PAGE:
[In a move that indicates both the declining prospects for the Syrian Assad regime, as well as the growing role of the Saudi regime in post-Mubarak Arab alignments, Hamas–which is also busily retooling its relations with the Fatah forces and the Palestine Authority as a whole–has made a significant break in relations with Syria, Hezbollah, and Iran. This deserves some close attention. The revolutionary currents in the Arab world, while not invested in any of these organized and governmental forces, will find in these shifts some openings for their own initiatives, because the controllers of political life on all sides are off balance. In every crisis, opportunities will surface–for those who dare to cast away illusions, rely on the masses, and seize the time. — Frontlines ed.]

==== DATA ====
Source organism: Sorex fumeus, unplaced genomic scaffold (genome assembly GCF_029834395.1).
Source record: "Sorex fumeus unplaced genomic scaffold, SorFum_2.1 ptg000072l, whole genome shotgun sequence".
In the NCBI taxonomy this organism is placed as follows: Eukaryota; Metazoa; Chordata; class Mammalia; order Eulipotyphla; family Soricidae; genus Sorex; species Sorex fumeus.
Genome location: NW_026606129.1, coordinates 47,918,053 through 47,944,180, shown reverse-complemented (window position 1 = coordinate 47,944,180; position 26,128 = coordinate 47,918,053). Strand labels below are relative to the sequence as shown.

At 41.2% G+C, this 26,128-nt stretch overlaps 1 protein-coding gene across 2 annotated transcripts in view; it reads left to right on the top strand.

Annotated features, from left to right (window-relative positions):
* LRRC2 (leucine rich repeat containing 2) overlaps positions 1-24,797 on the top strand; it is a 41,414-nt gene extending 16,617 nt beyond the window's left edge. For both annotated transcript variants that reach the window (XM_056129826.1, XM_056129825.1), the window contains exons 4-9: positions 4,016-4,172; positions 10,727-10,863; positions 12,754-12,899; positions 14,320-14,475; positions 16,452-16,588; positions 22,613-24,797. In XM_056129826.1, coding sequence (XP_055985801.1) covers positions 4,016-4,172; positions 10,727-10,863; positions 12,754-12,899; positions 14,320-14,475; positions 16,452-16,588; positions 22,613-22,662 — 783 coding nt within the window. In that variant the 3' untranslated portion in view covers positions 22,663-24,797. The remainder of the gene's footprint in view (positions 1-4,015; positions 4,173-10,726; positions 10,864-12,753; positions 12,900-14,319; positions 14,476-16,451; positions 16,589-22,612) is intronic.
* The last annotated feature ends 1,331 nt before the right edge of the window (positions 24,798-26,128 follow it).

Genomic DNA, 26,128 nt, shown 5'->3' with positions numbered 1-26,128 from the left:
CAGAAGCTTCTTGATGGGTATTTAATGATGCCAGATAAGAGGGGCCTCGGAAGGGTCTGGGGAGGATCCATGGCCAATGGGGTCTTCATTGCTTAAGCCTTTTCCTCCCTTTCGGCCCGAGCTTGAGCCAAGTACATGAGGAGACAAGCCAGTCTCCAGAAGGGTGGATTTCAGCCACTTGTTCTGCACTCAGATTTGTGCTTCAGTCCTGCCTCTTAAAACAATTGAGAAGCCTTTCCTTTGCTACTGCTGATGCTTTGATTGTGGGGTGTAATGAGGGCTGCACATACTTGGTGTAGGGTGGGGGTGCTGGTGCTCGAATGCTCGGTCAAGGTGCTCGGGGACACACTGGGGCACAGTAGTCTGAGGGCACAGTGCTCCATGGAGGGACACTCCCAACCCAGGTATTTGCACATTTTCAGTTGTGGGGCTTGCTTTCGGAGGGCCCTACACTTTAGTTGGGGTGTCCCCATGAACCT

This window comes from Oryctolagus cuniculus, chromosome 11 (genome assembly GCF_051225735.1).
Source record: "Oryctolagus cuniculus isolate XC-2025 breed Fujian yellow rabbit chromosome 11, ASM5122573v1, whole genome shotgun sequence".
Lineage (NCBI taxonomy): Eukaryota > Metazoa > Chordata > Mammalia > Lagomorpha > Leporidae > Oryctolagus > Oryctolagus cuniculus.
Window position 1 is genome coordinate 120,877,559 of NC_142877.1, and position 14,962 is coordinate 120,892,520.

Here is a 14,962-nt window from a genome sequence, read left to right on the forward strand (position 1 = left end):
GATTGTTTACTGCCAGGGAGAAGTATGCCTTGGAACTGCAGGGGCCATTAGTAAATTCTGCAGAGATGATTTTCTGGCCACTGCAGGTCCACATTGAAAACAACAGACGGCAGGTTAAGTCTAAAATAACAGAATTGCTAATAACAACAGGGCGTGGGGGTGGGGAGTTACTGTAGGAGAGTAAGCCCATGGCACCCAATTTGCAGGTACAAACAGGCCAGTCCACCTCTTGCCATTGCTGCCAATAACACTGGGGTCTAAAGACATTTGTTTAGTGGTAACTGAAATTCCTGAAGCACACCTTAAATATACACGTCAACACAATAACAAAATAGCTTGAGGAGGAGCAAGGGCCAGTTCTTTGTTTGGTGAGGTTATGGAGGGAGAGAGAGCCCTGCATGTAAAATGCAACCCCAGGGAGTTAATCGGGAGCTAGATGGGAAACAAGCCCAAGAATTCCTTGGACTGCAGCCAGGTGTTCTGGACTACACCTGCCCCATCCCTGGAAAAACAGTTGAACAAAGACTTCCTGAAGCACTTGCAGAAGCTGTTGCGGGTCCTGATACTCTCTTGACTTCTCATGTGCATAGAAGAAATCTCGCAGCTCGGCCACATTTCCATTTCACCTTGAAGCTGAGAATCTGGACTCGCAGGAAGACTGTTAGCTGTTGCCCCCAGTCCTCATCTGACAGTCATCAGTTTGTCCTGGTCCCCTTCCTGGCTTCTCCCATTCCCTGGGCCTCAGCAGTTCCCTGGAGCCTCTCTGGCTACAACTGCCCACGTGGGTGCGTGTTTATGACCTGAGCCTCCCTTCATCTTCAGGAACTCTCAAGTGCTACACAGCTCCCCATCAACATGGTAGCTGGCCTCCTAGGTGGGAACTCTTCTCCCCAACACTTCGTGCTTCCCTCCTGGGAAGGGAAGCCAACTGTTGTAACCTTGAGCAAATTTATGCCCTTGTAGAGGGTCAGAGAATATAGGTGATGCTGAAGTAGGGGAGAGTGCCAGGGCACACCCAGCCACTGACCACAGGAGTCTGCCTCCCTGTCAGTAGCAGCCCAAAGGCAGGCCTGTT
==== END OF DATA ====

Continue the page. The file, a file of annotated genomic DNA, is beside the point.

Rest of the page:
By Omar Fahmy and Nidal al-Mughrabi, Reuters
CAIRO/GAZA, Feb 24 – Leaders of the Palestinian Islamist movement Hamas turned publicly against their long-time ally President Bashar al-Assad of Syria on Friday, endorsing the revolt aimed at overthrowing his dynastic rule.
The policy shift deprives Assad of one of his few remaining Sunni Muslim supporters in the Arab world and deepens his international isolation. It was announced in Hamas speeches at Friday prayers in Cairo and a rally in the Gaza Strip.
Hamas went public after nearly a year of equivocating as Assad’s army, largely led by fellow members of the president’s Alawite sect, has crushed mainly Sunni protesters and rebels.
In a Middle East split along sectarian lines between Shi’ite and Sunni Islam, the public abandonment of Assad casts immediate questions over Hamas’s future ties with its principal backer Iran, which has stuck by its ally Assad, as well as with Iran’s fellow Shi’ite allies in Lebanon’s Hezbollah movement. Continue reading